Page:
It is time we move in the light of Jesus’ coming along the road.  – He came, He listened, and He gave new hope  in pointing a way forward which was life giving. What we need now is a “Spirituality of the Road” which both values and respects life in all its forms. The Ten Commandments have sometimes been illustrated as pointers or signposts along the Road – pointers to a way of life which leads to true happiness – rather to a set of rules of do and don’ts. The Commandments deal with the intimacy of relationships; faithfulness and respect for life from different angles. Let it not be said that the Church here in Africa and Madagascar has stopped telling people what they need to hear.

Like Jesus’ appearance to the two on the road to Emmaus we have listened with the heart to all the happenings. As Pope Benedict reminds us believing in Christ implies giving him to others and because of the urgency of this task we should make St. Paul’s deep lived experience our own: “I have been loved by God encountering Christ. To not give him to others is to not value the gift given to me” (Deus Caritas Est).

End Notes

[i]  “Great Lakes Initiative on AIDS (GLIA)”, IOM, 2006; http://nairobi.iom.int/resources/publications/item/download/61_fee321b1c944f5c2244378b61f4a078c

[ii] Jeff Marck, “Long-distance truck drivers’ sexual cultures and attempts to reduce HIV risk behaviour amongst them: a review of the African and Asian literature”, Jeff Marck, 1999; jeffmarck.net/publications/Marck1999Resistance.pdf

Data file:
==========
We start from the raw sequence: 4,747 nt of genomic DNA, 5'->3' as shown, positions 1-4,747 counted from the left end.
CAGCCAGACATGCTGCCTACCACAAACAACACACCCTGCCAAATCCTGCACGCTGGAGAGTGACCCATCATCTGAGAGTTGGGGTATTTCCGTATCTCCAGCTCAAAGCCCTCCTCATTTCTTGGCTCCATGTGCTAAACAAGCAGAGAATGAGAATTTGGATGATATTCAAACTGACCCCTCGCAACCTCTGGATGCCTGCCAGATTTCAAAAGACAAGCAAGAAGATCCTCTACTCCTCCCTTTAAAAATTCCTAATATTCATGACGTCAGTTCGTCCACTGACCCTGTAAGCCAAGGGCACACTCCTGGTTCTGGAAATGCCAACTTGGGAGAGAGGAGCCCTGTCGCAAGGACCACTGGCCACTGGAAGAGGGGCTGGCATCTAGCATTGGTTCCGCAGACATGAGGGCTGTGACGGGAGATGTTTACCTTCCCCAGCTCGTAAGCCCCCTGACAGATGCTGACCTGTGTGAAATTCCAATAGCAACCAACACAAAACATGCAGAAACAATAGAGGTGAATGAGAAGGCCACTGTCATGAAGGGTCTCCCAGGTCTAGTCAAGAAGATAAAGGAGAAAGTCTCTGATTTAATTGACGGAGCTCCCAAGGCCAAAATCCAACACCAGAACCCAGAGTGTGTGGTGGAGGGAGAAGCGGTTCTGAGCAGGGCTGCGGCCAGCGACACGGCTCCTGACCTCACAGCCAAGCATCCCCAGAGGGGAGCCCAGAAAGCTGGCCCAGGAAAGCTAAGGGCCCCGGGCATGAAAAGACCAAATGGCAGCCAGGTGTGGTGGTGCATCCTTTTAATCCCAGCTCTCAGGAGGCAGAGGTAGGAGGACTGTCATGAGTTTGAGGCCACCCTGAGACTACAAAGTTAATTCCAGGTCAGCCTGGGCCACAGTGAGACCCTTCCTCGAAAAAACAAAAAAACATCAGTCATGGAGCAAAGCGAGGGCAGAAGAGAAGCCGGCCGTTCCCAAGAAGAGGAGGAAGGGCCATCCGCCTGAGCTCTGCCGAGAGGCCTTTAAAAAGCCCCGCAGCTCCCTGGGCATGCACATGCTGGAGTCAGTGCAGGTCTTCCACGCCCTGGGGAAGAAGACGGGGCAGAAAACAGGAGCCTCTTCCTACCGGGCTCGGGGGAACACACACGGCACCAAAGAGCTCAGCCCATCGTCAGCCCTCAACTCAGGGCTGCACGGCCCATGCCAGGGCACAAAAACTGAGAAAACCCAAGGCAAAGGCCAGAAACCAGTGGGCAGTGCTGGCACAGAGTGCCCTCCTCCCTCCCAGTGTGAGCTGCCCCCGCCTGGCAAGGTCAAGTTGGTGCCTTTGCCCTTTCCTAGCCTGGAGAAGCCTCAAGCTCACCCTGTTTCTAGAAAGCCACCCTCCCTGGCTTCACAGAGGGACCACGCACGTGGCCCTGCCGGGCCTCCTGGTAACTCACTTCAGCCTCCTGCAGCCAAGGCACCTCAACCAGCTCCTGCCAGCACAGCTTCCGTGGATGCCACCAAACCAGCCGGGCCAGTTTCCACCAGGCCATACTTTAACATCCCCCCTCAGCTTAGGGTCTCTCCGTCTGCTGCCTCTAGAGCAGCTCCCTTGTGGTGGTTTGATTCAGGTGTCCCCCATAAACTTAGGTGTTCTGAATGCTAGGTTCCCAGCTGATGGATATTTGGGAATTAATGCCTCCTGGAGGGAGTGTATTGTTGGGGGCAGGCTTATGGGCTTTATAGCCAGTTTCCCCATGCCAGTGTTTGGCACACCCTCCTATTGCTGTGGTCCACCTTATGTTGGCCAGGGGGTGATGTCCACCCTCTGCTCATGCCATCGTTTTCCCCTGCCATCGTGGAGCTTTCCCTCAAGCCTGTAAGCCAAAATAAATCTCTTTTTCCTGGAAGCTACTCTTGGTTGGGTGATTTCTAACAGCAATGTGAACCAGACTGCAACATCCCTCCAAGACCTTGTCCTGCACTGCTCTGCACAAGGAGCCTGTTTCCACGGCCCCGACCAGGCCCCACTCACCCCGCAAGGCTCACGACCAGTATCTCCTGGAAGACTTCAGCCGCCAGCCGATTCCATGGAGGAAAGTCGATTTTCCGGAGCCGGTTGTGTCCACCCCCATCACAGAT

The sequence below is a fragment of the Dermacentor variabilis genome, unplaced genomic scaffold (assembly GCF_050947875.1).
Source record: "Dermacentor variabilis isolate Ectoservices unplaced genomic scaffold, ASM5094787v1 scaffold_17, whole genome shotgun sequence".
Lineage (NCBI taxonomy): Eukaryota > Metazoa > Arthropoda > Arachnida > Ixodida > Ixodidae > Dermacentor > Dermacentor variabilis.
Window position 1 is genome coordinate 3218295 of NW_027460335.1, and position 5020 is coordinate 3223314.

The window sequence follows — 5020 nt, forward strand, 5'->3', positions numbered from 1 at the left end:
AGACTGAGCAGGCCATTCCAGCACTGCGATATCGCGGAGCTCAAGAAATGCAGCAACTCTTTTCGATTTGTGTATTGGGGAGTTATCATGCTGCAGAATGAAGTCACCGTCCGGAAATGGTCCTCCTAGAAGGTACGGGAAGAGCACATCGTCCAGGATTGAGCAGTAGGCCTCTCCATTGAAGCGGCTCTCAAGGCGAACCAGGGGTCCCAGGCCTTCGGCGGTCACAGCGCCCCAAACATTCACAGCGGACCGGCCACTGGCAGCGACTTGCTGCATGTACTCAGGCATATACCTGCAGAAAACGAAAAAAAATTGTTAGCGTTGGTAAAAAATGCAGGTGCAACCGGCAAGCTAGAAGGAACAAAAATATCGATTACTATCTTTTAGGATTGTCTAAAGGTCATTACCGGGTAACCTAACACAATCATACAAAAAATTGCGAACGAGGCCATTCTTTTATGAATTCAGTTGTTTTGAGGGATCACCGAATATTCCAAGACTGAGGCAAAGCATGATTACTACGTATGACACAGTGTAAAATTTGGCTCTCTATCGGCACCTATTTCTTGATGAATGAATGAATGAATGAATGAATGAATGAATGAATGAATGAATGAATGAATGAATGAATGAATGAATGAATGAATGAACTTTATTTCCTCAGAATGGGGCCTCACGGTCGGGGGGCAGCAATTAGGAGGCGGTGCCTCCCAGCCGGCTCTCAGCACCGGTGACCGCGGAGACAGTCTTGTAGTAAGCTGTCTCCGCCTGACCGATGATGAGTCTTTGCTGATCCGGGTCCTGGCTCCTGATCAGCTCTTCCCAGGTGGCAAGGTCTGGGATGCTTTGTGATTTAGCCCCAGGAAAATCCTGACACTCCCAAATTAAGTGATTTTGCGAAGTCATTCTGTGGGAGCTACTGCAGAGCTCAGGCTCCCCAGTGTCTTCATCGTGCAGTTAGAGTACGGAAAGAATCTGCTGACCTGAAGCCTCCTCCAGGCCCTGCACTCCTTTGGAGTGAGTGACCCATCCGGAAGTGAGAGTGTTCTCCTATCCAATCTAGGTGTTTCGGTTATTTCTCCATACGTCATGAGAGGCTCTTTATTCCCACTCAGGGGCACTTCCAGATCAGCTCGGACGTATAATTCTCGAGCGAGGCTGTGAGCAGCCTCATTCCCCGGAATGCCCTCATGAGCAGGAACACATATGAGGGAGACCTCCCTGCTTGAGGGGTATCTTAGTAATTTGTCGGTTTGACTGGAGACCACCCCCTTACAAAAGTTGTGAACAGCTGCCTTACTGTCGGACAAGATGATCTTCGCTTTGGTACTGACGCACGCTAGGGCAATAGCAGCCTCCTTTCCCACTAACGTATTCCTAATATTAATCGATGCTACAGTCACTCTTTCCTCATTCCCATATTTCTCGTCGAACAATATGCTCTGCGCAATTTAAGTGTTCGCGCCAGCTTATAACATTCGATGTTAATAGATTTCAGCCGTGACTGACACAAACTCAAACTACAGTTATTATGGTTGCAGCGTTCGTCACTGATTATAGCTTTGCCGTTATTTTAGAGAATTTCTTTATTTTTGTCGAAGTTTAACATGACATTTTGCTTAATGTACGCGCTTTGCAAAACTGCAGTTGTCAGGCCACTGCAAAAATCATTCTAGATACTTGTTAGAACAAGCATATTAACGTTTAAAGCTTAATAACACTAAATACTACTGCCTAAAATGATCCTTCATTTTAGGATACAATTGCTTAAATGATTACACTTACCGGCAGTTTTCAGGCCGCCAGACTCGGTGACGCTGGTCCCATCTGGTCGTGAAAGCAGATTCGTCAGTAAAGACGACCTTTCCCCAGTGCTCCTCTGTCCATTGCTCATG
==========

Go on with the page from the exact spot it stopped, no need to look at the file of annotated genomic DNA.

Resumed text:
[iii]  “Great Lakes Initiative on AIDS (GLIA)”, IOM, 2006; http://nairobi.iom.int/resources/publications/item/download/61_fee321b1c944f5c2244378b61f4a078c

[iv] Jeff Marck, “Long-distance truck drivers’ sexual cultures and attempts to reduce HIV risk behaviour amongst them: a review of the African and Asian literature”, Jeff Marck, 1999; jeffmarck.net/publications/Marck1999Resistance.pdf

[v] “Great Lakes Initiative on AIDS (GLIA)”, IOM, 2006; http://nairobi.iom.int/resources/publications/item/download/61_fee321b1c944f5c2244378b61f4a078c

[vi] Ibid

[vii] Ibid

[viii] Ibid

[ix] See, “Long-distance truck drivers’ sexual cultures and attempts to reduce HIV risk behaviour amongst them: a review of the African and Asian literature”, Jeff Marck, 1999; jeffmarck.net/publications/Marck1999Resistance.pdf

[x] S.a, “Trafficking in Persons Report June 2009”, State, June, 2009; http://www.state.gov/j/tip/rls/tiprpt/2009/123139.htm

[xi] May 15, 2002, International Conference “Twenty-First Century Slavery — The Human Rights dimension to Trafficking in Human Beings” (organized by U.S. Ambassador to the Holy See Jim Nicholson and hosted by the Gregorian University).

[xii]  web.worldbank.org/WBSITE/EXTERNAL/COUNTRIES/AFRICAEXT/0,,menuPK:…

[xiii]  WHO, Road Traffic Injury is an Escalating Burden in Africa: www.sciencedaily.com/releases/2007/06/070626151407.htm